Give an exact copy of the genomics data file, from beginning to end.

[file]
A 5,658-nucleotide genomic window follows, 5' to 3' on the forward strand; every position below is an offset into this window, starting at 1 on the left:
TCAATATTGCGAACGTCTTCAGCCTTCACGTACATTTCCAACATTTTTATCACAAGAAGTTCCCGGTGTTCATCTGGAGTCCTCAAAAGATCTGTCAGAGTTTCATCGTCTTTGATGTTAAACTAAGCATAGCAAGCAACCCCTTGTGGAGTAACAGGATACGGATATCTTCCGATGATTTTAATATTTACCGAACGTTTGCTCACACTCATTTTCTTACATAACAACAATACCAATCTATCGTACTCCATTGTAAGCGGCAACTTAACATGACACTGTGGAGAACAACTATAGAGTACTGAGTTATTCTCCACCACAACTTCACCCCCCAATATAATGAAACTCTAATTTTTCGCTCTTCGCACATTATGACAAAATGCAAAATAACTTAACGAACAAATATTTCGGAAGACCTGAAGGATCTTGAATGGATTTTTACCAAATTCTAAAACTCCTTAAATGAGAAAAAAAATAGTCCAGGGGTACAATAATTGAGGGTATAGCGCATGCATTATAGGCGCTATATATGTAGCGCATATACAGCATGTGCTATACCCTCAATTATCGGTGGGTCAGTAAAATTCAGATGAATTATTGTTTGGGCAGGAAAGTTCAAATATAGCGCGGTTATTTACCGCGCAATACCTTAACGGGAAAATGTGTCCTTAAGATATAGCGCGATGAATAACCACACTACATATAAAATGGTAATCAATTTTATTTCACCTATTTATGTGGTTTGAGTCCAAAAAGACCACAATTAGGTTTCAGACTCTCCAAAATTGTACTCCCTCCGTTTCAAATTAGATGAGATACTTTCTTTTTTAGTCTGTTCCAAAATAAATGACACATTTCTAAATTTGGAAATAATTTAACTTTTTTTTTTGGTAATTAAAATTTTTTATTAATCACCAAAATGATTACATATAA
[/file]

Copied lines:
A 5,658-nucleotide genomic window follows, 5' to 3' on the forward strand; every position below is an offset into this window, starting at 1 on the left:
TCAATATTGCGAACGTCTTCAGCCTTCACGTACATTTCCAACATTTTTATCACAAGAAGTTCCCGGTGTTCATCTGGAGTCCTCAAAAGATCTGTCAGAGTTTCATCGTCTTTGATGTTAAACTAAGCATAGCAAGCAACCCCTTGTGGAGTAACAGGATACGGATATCTTCCGATGATTTTAATATTTACCGAACGTTTGCTCACACTCATTTTCTTACATAACAACAATACCAATCTATCGTACTCCATTGTAAGCGGCAACTTAACATGACACTGTGGAGAACAACTATAGAGTACTGAGTTATTCTCCACCACAACTTCACCCCCCAATATAATGAAACTCTAATTTTTCGCTCTTCGCACATTATGACAAAATGCAAAATAACTTAACGAACAAATATTTCGGAAGACCTGAAGGATCTTGAATGGATTTTTACCAAATTCTAAAACTCCTTAAATGAGAAAAAAAATAGTCCAGGGGTACAATAATTGAGGGTATAGCGCATGCATTATAGGCGCTATATATGTAGCGCATATACAGCATGTGCTATACCCTCAATTATCGGTGGGTCAGTAAAATTCAGATGAATTATTGTTTGGGCAGGAAAGTTCAAATATAGCGCGGTTATTTACCGCGCAATACCTTAACGGGAAAATGTGTCCTTAAGATATAGCGCGATGAATAACCACACTACATATAAAATGGTAATCAATTTTATTTCACCTATTTATGTGGTTTGAGTCCAAAAAGACCACAATTAGGTTTCAGACTCTCCAAAATTGTACTCCCTCCGTTTCAAATTAGATGAGATACTTTCTTTTTTAGTCTGTTCCAAAATAAATGACACATTTCTAAATTTGGAAATAATTTAACTTTTTTTTTTGGTAATTAAAATTTTTTATTAATCACCAAAATGATTACATATAA